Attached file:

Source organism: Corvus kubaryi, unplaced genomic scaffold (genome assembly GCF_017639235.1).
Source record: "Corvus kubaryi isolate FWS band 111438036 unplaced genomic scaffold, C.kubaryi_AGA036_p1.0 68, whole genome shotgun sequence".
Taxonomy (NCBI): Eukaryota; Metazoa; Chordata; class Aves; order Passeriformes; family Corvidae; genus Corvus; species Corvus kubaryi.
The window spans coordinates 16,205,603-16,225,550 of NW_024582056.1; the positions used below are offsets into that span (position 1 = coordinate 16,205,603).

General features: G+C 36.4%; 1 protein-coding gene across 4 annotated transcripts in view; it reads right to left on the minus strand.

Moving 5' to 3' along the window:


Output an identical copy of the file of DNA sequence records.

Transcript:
Source organism: Corvus kubaryi, unplaced genomic scaffold (genome assembly GCF_017639235.1).
Source record: "Corvus kubaryi isolate FWS band 111438036 unplaced genomic scaffold, C.kubaryi_AGA036_p1.0 68, whole genome shotgun sequence".
Taxonomy (NCBI): Eukaryota; Metazoa; Chordata; class Aves; order Passeriformes; family Corvidae; genus Corvus; species Corvus kubaryi.
The window spans coordinates 16,205,603-16,225,550 of NW_024582056.1; the positions used below are offsets into that span (position 1 = coordinate 16,205,603).

General features: G+C 36.4%; 1 protein-coding gene across 4 annotated transcripts in view; it reads right to left on the minus strand.

Moving 5' to 3' along the window: